Inclusive Assessment: Equal or Equitable?

This article was originally published in Diversity and Inclusion in the College Classroom, a report from Faculty Focus and Magna Publications. The entire report is available at the Faculty Focus website.

By Donna M. Qualters, PhD

Inclusive assessment often challenges our notion of fairness by asking us to think in terms of equity rather than equality. Shouldn’t we be measuring students in the same manner if we are to be fair? That practice makes the assumption that all students are the same and therefore can be assessed the same way, an assumption we know has never been true. Reframing assessment to be more inclusive takes on greater importance when we hear student voices.

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A recent survey of student perceptions conducted by Mark Chesler at the University of Michigan uncovered the following themes:

  • Faculty have low expectations. Many students of color reported that faculty did not expect them to perform well in class.
  • Faculty do not understand that we are different. Some students reported that they felt estranged and even excluded by assumptions made by faculty about students in general that did not apply to them.
  • We are not all alike. In contrast, some students experience being stereotyped or lumped together when they are not alike.

How can we address these concerns in our assessment practices to feel confident that we have measured all students in an equitable manner, and at the same time have been sensitive to cultural, economic, and social differences?

Here are some general principles to create student-centered inclusive assessment:

  1. Be flexible by using a range of methods to respond to the diversity in the student body. Inclusive assessment provides opportunities for students to express their learning in different modes and modalities.
  2. Be clear about your learning objectives, and ensure that students understand them and understand how the assessment will measure their progress toward those objectives.
  3. Be creative and utilize a variety of assessment methods to measure student performance, and where possible use multiple measures.
  4. Be concerned with the collective as well as with the individual. Inclusive assessments should measure both independent and group assignments.
  5. Be holistic and remember that inclusive assessment occurs before, during, and after learning, the most important element being frequent targeted feedback.

Below are some suggested techniques and ideas that allow assessment to be a learning tool and give all students the opportunity to demonstrate their learning in ways that reflect differences.

Inclusive assessment utilizes multiple and varied methods of student evaluation.

  • Final paper options
    • Digital story—reflecting the goal of the course
    • Short play or dialogue—on course topics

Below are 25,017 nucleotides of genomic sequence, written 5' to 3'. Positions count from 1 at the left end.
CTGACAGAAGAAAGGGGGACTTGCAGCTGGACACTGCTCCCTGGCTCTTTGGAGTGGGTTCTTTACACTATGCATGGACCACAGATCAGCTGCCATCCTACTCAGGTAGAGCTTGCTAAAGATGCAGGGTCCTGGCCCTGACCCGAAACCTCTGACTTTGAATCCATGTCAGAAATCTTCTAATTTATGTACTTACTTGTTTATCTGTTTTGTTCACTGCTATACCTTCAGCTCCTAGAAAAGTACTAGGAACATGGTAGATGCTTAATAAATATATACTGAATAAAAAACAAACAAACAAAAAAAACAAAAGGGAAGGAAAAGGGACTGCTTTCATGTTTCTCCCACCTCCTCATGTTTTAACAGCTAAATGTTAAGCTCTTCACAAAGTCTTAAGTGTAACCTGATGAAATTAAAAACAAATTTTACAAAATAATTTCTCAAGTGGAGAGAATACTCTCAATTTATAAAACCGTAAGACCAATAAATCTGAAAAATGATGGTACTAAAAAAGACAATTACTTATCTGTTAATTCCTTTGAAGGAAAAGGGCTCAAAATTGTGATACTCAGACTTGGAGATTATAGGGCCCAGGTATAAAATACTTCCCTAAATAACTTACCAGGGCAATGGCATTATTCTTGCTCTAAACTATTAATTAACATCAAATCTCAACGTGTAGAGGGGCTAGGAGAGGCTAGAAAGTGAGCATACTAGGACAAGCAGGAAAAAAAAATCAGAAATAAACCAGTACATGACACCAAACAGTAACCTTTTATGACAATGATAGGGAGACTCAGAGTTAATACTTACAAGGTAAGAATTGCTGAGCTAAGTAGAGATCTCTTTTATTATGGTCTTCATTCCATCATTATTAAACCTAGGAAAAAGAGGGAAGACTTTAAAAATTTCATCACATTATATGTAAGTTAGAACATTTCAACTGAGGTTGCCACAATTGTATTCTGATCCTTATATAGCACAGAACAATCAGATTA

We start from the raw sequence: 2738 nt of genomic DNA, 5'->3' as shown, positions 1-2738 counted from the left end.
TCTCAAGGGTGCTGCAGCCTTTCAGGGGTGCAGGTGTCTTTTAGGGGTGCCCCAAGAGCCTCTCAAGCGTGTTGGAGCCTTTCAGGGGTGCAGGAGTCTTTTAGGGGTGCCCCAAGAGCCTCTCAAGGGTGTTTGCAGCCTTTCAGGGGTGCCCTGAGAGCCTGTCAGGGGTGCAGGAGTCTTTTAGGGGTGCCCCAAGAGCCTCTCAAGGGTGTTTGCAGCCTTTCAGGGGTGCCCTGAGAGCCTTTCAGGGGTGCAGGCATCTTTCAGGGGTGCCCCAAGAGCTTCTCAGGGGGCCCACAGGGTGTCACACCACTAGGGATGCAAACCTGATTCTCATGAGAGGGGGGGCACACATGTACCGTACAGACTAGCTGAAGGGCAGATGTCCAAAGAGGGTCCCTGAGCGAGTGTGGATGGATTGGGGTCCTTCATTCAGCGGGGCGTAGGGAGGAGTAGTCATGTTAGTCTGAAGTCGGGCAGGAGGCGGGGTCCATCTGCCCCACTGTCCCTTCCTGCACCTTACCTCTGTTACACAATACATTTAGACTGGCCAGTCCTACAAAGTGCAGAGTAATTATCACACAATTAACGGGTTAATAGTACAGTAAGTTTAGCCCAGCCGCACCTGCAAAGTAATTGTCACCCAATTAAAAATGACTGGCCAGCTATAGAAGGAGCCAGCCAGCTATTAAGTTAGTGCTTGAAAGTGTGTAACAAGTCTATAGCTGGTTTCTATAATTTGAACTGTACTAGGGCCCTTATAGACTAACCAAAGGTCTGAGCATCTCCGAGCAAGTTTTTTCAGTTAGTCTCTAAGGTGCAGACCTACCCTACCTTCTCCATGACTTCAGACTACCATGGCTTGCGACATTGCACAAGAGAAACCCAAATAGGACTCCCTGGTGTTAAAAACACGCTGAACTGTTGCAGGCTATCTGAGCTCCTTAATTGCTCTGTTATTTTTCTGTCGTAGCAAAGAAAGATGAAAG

• Verbal exam—students record their answers
    • Projects—students can construct a project that reflects the goal of the course
  • Testing/quiz options
    • Student-generated test questions
    • Double-entry journals (entry 1, the ideas/entry 2, personal significance of the ideas)
    • Audio protocol—students record talking through the process of solving a problem or answering a question
  • Ongoing class assessment
    • Background probe—short questionnaire at the beginning of a unit/topic to determine the appropriate level of instruction and student experience with the topic
    • Minute paper—anonymous end–of-the-class question on unclear points
    • Concept maps—diagrams the mental connections students are making about the course material

Inclusive assessment holds high expectations for all students.

  • Distribute anonymous copies of students’ written work from previous classes that range in quality, and ask students to rank the work and identify their reason for the ranking.
  • Provide students with a checklist of criteria (rubric) that will be used to evaluate the quality of their work in whatever modality they choose to demonstrate learning.

Inclusive assessment requires frequent feedback.

  • After feedback, students should be given the opportunity to practice that feedback in a follow-up assignment or activity.
  • Feedback on progress should be given early in the term with multiple sources of data before midterm to help students determine their strengths and areas needing attention.
    • Classroom assessment techniques are invaluable tools for frequent feedback.

Inclusive assessment often uses a blend of quantitative and qualitative.

  • In mathematical/science-based courses—ask students to describe how they would solve a problem rather than just write the solution.
  • In language arts–based classes—include short, objective test questions to understand student comprehension of the basic information that will influence their writing.

In summary, MacKinnon and Manathunga remind us that “culturally responsive assessment demonstrates that flexibility, choice and relevance…enable all students to choose subjects on the basis of desire to engage intellectually in the teaching and learning process.”

Adapted from:

Angelo, T and Cross KP (1993), Classroom Assessment Techniques, Jossey-Bass: San Franciso.

Chesler, Mark, Center for the Research on Learning and Teaching, University of Michigan. Occasional Paper #7.

Cuseo, Joe (2012), Effective Culturally Inclusive Assessment of Student Learning and Academic Performance in Infusing Diversity and Cultural Competence into Teacher Education. Quincy, MA: Kendall Hunt Publishing.

MacKinnon and C. Manathunga (2003). Going Global with Assessment: What to do when the dominant culture’s literacy drives assessment. Journal of Higher Education and Research. Downloaded at Tufts, September 2015.

UC San Diego: resources/50_cats.pdf

Trinity College Dublin: guidelines/assessments/

Photo Credit: Exam by Alberto G. on Flickr